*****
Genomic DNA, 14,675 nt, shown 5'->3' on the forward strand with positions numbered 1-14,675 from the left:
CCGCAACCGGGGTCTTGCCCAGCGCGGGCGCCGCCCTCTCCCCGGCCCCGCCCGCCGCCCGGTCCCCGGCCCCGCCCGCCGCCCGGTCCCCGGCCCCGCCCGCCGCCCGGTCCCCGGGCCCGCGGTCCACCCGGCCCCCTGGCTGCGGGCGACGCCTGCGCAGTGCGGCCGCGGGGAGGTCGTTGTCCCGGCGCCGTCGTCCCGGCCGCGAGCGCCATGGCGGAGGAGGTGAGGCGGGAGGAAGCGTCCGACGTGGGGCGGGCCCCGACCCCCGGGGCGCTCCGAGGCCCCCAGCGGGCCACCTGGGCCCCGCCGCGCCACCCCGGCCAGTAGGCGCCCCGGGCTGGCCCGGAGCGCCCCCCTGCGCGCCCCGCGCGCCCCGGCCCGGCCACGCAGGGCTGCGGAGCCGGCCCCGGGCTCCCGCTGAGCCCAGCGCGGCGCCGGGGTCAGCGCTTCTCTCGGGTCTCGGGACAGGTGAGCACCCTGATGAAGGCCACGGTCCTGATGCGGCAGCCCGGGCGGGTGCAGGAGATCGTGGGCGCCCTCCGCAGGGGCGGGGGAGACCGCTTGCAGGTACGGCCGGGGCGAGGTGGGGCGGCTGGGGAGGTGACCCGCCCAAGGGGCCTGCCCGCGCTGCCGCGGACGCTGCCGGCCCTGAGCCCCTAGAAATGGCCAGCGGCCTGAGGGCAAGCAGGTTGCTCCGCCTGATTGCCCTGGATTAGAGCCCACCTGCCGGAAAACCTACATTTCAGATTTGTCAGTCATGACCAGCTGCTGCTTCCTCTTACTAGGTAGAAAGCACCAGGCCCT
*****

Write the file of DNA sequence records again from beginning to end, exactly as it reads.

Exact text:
Genomic DNA, 14,675 nt, shown 5'->3' on the forward strand with positions numbered 1-14,675 from the left:
CCGCAACCGGGGTCTTGCCCAGCGCGGGCGCCGCCCTCTCCCCGGCCCCGCCCGCCGCCCGGTCCCCGGCCCCGCCCGCCGCCCGGTCCCCGGCCCCGCCCGCCGCCCGGTCCCCGGGCCCGCGGTCCACCCGGCCCCCTGGCTGCGGGCGACGCCTGCGCAGTGCGGCCGCGGGGAGGTCGTTGTCCCGGCGCCGTCGTCCCGGCCGCGAGCGCCATGGCGGAGGAGGTGAGGCGGGAGGAAGCGTCCGACGTGGGGCGGGCCCCGACCCCCGGGGCGCTCCGAGGCCCCCAGCGGGCCACCTGGGCCCCGCCGCGCCACCCCGGCCAGTAGGCGCCCCGGGCTGGCCCGGAGCGCCCCCCTGCGCGCCCCGCGCGCCCCGGCCCGGCCACGCAGGGCTGCGGAGCCGGCCCCGGGCTCCCGCTGAGCCCAGCGCGGCGCCGGGGTCAGCGCTTCTCTCGGGTCTCGGGACAGGTGAGCACCCTGATGAAGGCCACGGTCCTGATGCGGCAGCCCGGGCGGGTGCAGGAGATCGTGGGCGCCCTCCGCAGGGGCGGGGGAGACCGCTTGCAGGTACGGCCGGGGCGAGGTGGGGCGGCTGGGGAGGTGACCCGCCCAAGGGGCCTGCCCGCGCTGCCGCGGACGCTGCCGGCCCTGAGCCCCTAGAAATGGCCAGCGGCCTGAGGGCAAGCAGGTTGCTCCGCCTGATTGCCCTGGATTAGAGCCCACCTGCCGGAAAACCTACATTTCAGATTTGTCAGTCATGACCAGCTGCTGCTTCCTCTTACTAGGTAGAAAGCACCAGGCCCT